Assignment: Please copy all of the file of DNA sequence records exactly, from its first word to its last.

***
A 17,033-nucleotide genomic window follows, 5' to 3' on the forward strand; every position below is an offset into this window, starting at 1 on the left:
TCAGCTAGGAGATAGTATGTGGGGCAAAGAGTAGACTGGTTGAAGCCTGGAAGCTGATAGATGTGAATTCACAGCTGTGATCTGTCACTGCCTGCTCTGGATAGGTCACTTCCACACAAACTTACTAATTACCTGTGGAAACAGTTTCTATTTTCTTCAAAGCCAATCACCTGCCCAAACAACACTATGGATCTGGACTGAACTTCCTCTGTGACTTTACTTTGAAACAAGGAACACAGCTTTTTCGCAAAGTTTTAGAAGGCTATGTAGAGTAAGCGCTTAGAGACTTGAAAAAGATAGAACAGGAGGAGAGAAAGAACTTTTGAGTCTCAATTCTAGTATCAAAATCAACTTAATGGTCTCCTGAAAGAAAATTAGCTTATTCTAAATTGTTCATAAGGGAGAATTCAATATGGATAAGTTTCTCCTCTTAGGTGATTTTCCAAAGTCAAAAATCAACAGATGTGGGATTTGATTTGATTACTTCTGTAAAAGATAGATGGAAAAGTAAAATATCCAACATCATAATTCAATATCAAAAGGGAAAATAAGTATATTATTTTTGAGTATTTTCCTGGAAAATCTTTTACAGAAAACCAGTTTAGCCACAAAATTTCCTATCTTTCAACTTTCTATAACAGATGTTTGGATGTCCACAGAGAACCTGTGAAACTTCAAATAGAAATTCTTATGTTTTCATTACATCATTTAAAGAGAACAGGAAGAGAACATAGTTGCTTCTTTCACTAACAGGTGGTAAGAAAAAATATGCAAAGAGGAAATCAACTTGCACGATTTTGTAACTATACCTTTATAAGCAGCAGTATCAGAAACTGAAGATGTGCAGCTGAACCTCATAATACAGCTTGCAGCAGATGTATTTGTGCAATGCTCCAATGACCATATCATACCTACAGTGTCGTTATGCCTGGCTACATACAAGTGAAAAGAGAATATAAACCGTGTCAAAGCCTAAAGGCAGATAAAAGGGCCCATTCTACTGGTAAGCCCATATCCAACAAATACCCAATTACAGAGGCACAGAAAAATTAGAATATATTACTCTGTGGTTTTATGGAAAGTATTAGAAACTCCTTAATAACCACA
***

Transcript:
A 17,033-nucleotide genomic window follows, 5' to 3' on the forward strand; every position below is an offset into this window, starting at 1 on the left:
TCAGCTAGGAGATAGTATGTGGGGCAAAGAGTAGACTGGTTGAAGCCTGGAAGCTGATAGATGTGAATTCACAGCTGTGATCTGTCACTGCCTGCTCTGGATAGGTCACTTCCACACAAACTTACTAATTACCTGTGGAAACAGTTTCTATTTTCTTCAAAGCCAATCACCTGCCCAAACAACACTATGGATCTGGACTGAACTTCCTCTGTGACTTTACTTTGAAACAAGGAACACAGCTTTTTCGCAAAGTTTTAGAAGGCTATGTAGAGTAAGCGCTTAGAGACTTGAAAAAGATAGAACAGGAGGAGAGAAAGAACTTTTGAGTCTCAATTCTAGTATCAAAATCAACTTAATGGTCTCCTGAAAGAAAATTAGCTTATTCTAAATTGTTCATAAGGGAGAATTCAATATGGATAAGTTTCTCCTCTTAGGTGATTTTCCAAAGTCAAAAATCAACAGATGTGGGATTTGATTTGATTACTTCTGTAAAAGATAGATGGAAAAGTAAAATATCCAACATCATAATTCAATATCAAAAGGGAAAATAAGTATATTATTTTTGAGTATTTTCCTGGAAAATCTTTTACAGAAAACCAGTTTAGCCACAAAATTTCCTATCTTTCAACTTTCTATAACAGATGTTTGGATGTCCACAGAGAACCTGTGAAACTTCAAATAGAAATTCTTATGTTTTCATTACATCATTTAAAGAGAACAGGAAGAGAACATAGTTGCTTCTTTCACTAACAGGTGGTAAGAAAAAATATGCAAAGAGGAAATCAACTTGCACGATTTTGTAACTATACCTTTATAAGCAGCAGTATCAGAAACTGAAGATGTGCAGCTGAACCTCATAATACAGCTTGCAGCAGATGTATTTGTGCAATGCTCCAATGACCATATCATACCTACAGTGTCGTTATGCCTGGCTACATACAAGTGAAAAGAGAATATAAACCGTGTCAAAGCCTAAAGGCAGATAAAAGGGCCCATTCTACTGGTAAGCCCATATCCAACAAATACCCAATTACAGAGGCACAGAAAAATTAGAATATATTACTCTGTGGTTTTATGGAAAGTATTAGAAACTCCTTAATAACCACA